Funding: This research was funded through a Cooperative Agreement with the federal Office of Rural Health Policy, Health Resources and Services Administration, U.S. Department of Health and Human Services (Grant # U1C RH20419). The funding agency reviewed this manuscript prior to submission; no substantive changes were made as a result of the review. For further information, contact: Keith J. Mueller, PhD, Department of Health Management and Policy, College of Public Health, University of Iowa, 105 River Street, N232A, CPHB; Iowa City, Iowa 52242; e-mail: firstname.lastname@example.org.
Are Primary Care Practices Ready to Become Patient-Centered Medical Homes?
Article first published online: 24 SEP 2012
© 2012 National Rural Health Association
The Journal of Rural Health
Volume 29, Issue 2, pages 180–187, Spring 2013
How to Cite
Ullrich, F. A., MacKinney, A. C. and Mueller, K. J. (2013), Are Primary Care Practices Ready to Become Patient-Centered Medical Homes?. The Journal of Rural Health, 29: 180–187. doi: 10.1111/j.1748-0361.2012.00433.x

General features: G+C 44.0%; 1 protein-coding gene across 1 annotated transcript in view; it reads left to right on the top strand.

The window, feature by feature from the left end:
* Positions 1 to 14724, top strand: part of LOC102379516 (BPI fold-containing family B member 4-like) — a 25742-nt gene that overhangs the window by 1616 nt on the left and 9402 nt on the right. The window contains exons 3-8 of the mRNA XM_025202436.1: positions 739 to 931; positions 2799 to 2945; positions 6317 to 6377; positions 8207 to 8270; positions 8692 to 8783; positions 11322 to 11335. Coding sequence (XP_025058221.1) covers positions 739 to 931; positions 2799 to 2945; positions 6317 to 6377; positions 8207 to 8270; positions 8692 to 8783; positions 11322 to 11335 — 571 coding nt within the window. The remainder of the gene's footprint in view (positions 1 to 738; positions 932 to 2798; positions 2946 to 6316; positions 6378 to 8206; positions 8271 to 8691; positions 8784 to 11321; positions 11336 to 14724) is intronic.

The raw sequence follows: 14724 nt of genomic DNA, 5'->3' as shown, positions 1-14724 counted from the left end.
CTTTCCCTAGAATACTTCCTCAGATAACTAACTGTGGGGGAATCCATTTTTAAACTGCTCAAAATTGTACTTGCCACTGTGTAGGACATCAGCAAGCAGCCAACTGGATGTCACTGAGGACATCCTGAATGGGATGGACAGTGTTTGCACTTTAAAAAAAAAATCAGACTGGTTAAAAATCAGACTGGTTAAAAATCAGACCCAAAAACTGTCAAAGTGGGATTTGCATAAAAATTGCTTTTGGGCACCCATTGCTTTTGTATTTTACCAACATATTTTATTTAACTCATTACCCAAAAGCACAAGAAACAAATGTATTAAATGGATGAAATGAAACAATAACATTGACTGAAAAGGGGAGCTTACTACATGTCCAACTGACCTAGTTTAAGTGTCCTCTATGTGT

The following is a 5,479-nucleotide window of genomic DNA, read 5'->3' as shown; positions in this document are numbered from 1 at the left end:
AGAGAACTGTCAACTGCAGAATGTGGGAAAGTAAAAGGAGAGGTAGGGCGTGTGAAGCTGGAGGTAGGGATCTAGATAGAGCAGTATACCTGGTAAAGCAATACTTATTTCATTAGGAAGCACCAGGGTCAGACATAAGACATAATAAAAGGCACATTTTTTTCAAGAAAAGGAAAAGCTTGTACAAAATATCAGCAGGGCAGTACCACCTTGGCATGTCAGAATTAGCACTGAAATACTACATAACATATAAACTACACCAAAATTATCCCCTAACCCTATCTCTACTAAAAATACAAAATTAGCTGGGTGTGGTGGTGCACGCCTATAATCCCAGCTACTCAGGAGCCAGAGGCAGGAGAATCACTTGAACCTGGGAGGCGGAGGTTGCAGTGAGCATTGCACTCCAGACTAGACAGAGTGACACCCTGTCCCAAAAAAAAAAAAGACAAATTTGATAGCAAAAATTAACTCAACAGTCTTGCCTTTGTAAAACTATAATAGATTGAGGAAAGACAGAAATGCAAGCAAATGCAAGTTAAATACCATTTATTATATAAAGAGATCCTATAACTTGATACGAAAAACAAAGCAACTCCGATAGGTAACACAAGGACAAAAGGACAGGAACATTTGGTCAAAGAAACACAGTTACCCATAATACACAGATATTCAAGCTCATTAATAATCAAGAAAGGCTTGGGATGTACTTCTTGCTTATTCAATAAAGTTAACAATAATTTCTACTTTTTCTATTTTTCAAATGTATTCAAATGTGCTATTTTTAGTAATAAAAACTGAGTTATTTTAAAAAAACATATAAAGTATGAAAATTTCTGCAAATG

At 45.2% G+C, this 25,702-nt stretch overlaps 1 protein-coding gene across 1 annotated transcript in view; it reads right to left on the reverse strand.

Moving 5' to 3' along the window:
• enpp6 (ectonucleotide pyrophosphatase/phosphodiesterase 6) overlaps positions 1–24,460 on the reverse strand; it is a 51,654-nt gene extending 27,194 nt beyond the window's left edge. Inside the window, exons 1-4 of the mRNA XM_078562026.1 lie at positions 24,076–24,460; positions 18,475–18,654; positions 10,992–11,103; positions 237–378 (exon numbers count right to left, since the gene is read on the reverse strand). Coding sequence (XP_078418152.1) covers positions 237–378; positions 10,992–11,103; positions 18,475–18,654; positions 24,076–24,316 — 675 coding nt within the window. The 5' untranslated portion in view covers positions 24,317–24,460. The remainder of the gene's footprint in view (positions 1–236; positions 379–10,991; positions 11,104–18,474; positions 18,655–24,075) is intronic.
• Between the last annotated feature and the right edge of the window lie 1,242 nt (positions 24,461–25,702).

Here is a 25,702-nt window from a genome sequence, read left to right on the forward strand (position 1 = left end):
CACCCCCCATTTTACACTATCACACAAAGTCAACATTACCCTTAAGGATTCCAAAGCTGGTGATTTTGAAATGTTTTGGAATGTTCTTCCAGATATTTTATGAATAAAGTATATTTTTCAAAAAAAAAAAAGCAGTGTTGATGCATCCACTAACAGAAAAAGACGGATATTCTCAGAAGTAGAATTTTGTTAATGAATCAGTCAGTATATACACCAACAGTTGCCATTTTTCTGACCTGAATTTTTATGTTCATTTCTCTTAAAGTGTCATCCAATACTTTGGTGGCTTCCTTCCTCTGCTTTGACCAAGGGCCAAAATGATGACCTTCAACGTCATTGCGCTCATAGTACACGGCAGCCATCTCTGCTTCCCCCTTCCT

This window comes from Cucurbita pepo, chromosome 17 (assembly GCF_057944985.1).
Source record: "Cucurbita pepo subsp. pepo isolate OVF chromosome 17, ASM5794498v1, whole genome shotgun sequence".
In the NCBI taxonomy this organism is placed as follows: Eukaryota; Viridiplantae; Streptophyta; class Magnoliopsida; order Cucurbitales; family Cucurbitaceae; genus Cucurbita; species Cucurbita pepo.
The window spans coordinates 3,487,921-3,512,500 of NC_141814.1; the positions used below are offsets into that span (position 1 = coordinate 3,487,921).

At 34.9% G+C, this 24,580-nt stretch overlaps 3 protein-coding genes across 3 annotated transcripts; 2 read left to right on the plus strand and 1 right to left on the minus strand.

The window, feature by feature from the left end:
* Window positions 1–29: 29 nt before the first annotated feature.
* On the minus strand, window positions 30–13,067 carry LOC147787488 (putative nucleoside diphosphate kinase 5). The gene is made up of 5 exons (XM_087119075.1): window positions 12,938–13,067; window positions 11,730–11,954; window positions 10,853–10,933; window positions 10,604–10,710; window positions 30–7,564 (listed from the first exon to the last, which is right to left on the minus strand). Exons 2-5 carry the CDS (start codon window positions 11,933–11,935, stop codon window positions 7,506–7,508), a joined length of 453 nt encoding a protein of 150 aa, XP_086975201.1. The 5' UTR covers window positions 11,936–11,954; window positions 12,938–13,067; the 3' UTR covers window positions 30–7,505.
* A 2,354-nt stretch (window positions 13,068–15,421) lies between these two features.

- Issue published online: 2 APR 2013
- Article first published online: 24 SEP 2012
- family medicine;
- medical home;
Purpose: To measure the readiness of rural primary care practices to qualify as patient-centered medical homes (PCMHs), one step toward participating in changes underway in health care finance and delivery.
Methods: We used the 2008 Health Tracking Physician Survey to compare PCMH readiness scores among metropolitan and nonmetropolitan primary care practices. The National Committee on Quality Assurance (NCQA) assessment system served as a framework to assess the PCMH capabilities of primary care practices based on their services, processes, and policies.
Findings: We found little difference between urban and rural practices. Approximately 41% of all primary care practices offer minimal or no PCMH services. We also found that large practices score higher on standards primarily related to information technology and care management.
Conclusions: Achieving the benefits of the PCMH model in small rural practices may require additional national promotion, technical assistance, and financial incentives.